The Chef’s surname, your name to be, caught my attention, I will explain why, I am Irish and live in West of Ireland, my next door neighbour’s surname is Ahern (Mrs. Ahern is also Celiac), our Prime Minister is also Ahern, so it looks like it there’s a “Paddy” in him somewhere along the line, from the first few photos I saw of him I remember thinking that that guy looks so Irish.

My hubby and I are heading to NY soon to celebrate my 40th, I hope to make some notes from your blog of when you were there last. Your blog has really been a great help, thanks.

Best of luck to you both for your future plans.


At 10:08 AM, Blogger love.boxes said...

I know several families trying to deal with celiacs affected diets. This is a wonderful thing you are doing and I will direct them here, if that is ok.

At 11:48 AM, Blogger Carrie said...

Shauna -- I do not need to eat gluten-free (or dairy-free, etc), however I do strongly feel that we should eat whole foods whenever possible. That said, the reason I return to your blog again and again is the writing. You are an amazing writer. I can feel the 'life' in your words and I they truely inspire me to enjoy each minute of MY life as it presents itself to me. Keep writing!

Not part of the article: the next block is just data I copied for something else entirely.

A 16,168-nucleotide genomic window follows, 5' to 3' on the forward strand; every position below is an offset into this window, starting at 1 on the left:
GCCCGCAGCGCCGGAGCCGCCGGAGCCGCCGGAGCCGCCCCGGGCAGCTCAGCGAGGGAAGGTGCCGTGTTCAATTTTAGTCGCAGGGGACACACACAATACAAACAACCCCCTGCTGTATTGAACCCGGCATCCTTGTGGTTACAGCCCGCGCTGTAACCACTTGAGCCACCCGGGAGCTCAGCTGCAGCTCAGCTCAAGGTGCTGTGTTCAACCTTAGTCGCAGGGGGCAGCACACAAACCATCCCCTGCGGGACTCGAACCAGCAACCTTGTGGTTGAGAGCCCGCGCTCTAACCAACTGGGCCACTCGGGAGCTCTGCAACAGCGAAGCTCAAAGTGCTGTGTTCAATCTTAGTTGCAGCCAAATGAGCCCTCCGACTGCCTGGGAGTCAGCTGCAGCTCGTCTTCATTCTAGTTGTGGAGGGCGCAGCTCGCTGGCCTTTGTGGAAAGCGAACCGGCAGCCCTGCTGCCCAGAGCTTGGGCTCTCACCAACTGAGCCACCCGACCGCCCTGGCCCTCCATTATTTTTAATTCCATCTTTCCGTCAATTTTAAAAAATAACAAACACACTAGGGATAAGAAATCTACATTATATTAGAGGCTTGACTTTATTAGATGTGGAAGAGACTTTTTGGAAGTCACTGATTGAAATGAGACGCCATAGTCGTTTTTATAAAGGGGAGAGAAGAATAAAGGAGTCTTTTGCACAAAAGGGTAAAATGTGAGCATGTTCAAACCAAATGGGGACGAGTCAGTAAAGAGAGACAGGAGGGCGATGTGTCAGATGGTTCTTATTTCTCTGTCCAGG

At 12:48 PM, Blogger Les said...

Just a note to let you know I've nominated you for a Thinking Blogger Award, after I was nominated (effectively tagged) by The Bluestalking Reader and Dolce Bellezza. You can read more about it on today's post on my blog .

Thanks for all your lovely blogging!

At 2:20 PM, Blogger Michelle Gilbert, CCA, APAIA, R.SPE.P. said...

Shauna, bless you! I love what you write, food or not food.

Brief background: I am recently discovering gluten intolerance (not celiac). I work at home in a fairly new city, on the geographic mend from a broken heart, and don't have a thriving social life ;-) I am Buddhist as well, though with a decidedly yogic bent (sometimes they go bump in the night, but not always). I feel--and think--deeply and look for others who do the same.

For all of the above reasons, your blog is an utter delight to me and I'm so glad I found you. And I'm glad for your newfound life and newfound love. How wonderful for you!

So, do your thing. Who else is gonna do your thing as well as you?

Mo in Cleveland

At 5:00 PM, Blogger maddie said...